*

    The captured woman is smoking her pipe. It has a long graceful curving stem and a white porcelain bowl decorated with little red flowers. For dinner we had shad roe and buttered yellow beans.

    "He looks like he has five umbrellas stuck up his ass," she says suddenly.

    "Who?"

    "My husband. But he's a very decent man. But of course that's not uncommon. A great many people are very decent. Most people, I think. Even you."

    The fragrance of her special (ladies' mixture) tobacco hangs about us.

    "This is all rather like a movie. That's not a criticism. I like movies."

    I become a little irritated. All this effort and all she can think of is movies?

    "This is not a movie."

    "It is," she says. "It is it is it is."

*

    M. calls in great agitation.

    "Mine is sick," he says.

    "What's the matter?"

    "I don't know. She's listless. Won't eat. Won't polish. Won't play her flute."

    M.'s is a no-ass woman of great style and not inconsiderable beauty.

    "She's languishing," I say.

    "Yes."

    "That's not good."

    "No."

    I pretend to think -- M. likes to have his predicaments taken seriously.

    "Speak to her. Say this: My soul is soused, imparadised, imprisoned in my lady."

    "Where's that from?"

    "It's a quotation. Very powerful."

    "I'll try it. Soused, imprisoned, imparadised."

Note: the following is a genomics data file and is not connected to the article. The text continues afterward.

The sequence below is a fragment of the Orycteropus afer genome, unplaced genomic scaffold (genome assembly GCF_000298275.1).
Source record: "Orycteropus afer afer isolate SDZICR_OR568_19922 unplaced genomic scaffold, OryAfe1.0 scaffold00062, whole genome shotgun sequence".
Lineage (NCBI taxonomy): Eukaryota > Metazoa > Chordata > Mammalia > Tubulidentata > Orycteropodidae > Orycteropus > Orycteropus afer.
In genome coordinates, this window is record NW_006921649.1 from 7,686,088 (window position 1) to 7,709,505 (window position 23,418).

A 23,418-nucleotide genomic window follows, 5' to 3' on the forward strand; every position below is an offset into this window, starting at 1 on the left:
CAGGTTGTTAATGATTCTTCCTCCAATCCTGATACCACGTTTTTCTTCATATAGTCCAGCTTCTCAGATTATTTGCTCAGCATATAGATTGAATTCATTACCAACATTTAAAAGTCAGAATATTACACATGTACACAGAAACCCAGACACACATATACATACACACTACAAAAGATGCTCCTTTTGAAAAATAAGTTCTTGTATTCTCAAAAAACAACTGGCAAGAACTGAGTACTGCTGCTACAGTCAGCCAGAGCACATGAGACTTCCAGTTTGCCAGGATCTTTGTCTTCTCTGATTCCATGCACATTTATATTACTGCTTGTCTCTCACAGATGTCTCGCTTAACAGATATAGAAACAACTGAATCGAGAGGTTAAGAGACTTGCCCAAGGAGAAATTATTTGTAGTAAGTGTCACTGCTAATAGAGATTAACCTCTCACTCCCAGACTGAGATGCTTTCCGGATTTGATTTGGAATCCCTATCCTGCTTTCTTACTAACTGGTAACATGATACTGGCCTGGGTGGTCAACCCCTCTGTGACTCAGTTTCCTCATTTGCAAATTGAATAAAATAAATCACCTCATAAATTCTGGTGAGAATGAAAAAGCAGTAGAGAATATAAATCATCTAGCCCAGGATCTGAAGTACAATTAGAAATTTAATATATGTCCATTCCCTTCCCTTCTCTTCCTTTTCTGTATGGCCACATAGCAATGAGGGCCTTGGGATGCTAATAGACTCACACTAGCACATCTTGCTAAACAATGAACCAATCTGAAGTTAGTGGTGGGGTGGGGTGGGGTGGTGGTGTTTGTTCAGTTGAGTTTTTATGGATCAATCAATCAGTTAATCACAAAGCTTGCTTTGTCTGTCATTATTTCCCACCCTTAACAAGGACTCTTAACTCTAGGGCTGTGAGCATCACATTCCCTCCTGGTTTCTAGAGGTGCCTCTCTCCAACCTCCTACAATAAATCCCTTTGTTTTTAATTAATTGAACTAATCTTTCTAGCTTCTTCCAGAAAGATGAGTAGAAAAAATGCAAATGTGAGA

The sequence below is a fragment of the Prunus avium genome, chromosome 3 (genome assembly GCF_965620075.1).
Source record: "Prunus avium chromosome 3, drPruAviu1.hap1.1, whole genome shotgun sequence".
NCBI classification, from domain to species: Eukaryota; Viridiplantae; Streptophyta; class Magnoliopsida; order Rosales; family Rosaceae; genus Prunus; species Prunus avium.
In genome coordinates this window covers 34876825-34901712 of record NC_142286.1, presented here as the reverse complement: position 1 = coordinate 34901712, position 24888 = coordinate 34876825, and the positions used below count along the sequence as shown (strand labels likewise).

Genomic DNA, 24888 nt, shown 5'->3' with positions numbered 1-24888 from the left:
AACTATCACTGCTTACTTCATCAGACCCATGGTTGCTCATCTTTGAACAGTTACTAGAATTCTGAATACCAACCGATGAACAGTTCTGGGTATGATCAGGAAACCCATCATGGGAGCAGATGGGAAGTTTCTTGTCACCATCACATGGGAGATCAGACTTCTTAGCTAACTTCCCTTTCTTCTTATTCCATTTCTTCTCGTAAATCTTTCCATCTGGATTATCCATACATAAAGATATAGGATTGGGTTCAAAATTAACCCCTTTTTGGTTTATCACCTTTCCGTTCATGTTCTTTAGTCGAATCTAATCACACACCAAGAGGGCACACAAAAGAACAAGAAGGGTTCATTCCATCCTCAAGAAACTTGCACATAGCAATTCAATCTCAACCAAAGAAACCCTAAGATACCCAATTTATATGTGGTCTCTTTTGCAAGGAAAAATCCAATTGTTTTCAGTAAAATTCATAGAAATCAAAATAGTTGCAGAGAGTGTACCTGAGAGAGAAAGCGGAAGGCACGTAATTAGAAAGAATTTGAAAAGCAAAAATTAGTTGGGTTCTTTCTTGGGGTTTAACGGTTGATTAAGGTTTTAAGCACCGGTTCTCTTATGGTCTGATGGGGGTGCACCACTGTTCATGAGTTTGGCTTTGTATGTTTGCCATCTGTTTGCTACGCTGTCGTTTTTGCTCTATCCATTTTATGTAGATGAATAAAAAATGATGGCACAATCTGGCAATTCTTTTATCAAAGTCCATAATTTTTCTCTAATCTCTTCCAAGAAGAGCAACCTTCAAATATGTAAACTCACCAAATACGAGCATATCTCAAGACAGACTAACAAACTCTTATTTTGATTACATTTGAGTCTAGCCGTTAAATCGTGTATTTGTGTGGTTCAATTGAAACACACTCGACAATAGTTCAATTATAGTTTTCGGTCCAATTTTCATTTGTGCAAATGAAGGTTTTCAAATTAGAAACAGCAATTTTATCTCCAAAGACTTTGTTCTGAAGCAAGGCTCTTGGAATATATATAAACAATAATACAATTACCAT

"No. Imparadised, imprisoned. It actually sounds better the way you said it, though. Imparadised last."

    "Okay. I'll say it that way. Thanks. I love mine more than you love yours."

    "No you don't."

    "Yes I do."

    I bit off my thumb, and bade him do as much.

*

    The extremely slow mailman brings her an answer to her note.

    I watch as she opens the envelope.

    "That bastard," she says.

    "What does he say?"

    "That incredible bastard."

    "What?"

    "I offer him the chance top rescue me on a white horse -- one of the truly great moments this life affords -- and he natters on about how well he and the kid are doing together. How she hardly ever cries now. How calm the house is."

    "The bastard," I say happily.

    "I can see him sitting in the kitchen by the microwave oven and reading his Rolling Stone."

    "Does he read Rolling Stone?"

    "He thinks Rolling Stone is neat."

    "Well. . ."